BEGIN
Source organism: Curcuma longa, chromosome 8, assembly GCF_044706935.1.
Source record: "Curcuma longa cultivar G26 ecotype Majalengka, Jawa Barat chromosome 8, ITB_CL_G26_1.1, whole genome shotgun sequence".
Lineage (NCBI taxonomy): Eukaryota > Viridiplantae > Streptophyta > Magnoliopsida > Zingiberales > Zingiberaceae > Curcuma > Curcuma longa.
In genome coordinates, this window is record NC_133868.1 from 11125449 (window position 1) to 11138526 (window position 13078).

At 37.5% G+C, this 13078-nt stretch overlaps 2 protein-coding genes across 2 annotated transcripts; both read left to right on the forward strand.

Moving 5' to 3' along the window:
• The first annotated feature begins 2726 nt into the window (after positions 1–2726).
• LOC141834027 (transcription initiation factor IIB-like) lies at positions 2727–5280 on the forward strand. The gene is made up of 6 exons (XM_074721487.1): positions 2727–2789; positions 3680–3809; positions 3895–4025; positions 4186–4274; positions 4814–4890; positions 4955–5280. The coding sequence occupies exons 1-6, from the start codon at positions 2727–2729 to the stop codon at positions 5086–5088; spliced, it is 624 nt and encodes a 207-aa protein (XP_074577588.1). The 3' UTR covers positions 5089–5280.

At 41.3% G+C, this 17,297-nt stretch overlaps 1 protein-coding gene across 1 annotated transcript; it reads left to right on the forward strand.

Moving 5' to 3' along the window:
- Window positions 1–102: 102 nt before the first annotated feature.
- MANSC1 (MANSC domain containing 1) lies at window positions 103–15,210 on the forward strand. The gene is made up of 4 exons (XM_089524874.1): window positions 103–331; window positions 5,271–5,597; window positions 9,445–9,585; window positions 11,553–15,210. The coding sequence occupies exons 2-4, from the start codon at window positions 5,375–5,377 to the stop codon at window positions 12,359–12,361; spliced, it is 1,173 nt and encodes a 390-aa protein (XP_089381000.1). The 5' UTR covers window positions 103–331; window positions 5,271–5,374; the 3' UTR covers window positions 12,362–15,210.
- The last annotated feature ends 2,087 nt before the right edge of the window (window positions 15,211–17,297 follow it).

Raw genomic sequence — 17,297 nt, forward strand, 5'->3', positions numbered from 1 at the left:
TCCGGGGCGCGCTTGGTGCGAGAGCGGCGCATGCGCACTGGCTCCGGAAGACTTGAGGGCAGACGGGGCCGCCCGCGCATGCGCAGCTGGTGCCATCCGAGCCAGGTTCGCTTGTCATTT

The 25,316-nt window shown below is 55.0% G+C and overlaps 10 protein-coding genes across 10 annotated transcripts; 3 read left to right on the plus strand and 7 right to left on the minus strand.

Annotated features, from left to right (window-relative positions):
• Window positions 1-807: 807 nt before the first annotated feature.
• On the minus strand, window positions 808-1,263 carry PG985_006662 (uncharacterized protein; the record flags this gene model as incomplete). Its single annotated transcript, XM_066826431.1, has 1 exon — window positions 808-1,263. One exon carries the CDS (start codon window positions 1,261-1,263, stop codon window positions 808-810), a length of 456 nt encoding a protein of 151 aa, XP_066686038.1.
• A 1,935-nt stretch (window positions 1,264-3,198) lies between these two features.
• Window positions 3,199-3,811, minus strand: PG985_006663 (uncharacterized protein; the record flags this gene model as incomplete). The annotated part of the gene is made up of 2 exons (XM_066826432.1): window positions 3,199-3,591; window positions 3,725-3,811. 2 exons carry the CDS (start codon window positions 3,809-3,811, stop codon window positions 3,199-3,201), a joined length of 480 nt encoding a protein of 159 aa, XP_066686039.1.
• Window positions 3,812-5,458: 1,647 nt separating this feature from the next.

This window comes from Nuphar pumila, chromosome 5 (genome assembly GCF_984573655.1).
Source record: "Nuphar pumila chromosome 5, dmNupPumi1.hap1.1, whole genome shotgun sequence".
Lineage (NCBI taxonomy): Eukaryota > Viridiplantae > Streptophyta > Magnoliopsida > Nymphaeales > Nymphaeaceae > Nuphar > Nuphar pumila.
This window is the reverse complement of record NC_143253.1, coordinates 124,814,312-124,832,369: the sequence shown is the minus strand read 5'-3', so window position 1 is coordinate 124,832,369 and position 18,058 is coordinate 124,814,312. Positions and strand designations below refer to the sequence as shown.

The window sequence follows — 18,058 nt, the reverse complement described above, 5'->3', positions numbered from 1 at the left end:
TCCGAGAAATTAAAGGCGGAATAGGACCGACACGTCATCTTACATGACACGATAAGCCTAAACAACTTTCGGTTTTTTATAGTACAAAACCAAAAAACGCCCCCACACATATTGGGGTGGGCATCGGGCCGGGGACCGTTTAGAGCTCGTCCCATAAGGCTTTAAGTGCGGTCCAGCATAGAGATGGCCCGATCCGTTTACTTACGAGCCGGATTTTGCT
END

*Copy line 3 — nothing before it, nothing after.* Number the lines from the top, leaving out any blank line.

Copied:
Lineage (NCBI taxonomy): Eukaryota > Viridiplantae > Streptophyta > Magnoliopsida > Zingiberales > Zingiberaceae > Curcuma > Curcuma longa.